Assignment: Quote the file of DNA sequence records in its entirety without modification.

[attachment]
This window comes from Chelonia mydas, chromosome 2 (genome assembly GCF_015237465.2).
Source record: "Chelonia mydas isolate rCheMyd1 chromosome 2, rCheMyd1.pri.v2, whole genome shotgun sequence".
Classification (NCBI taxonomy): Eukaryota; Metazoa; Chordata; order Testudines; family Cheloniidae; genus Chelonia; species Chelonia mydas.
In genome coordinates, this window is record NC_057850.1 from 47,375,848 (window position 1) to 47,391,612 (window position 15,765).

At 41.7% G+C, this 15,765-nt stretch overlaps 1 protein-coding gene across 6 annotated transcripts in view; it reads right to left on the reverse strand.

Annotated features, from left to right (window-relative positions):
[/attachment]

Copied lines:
This window comes from Chelonia mydas, chromosome 2 (genome assembly GCF_015237465.2).
Source record: "Chelonia mydas isolate rCheMyd1 chromosome 2, rCheMyd1.pri.v2, whole genome shotgun sequence".
Classification (NCBI taxonomy): Eukaryota; Metazoa; Chordata; order Testudines; family Cheloniidae; genus Chelonia; species Chelonia mydas.
In genome coordinates, this window is record NC_057850.1 from 47,375,848 (window position 1) to 47,391,612 (window position 15,765).

At 41.7% G+C, this 15,765-nt stretch overlaps 1 protein-coding gene across 6 annotated transcripts in view; it reads right to left on the reverse strand.

Annotated features, from left to right (window-relative positions):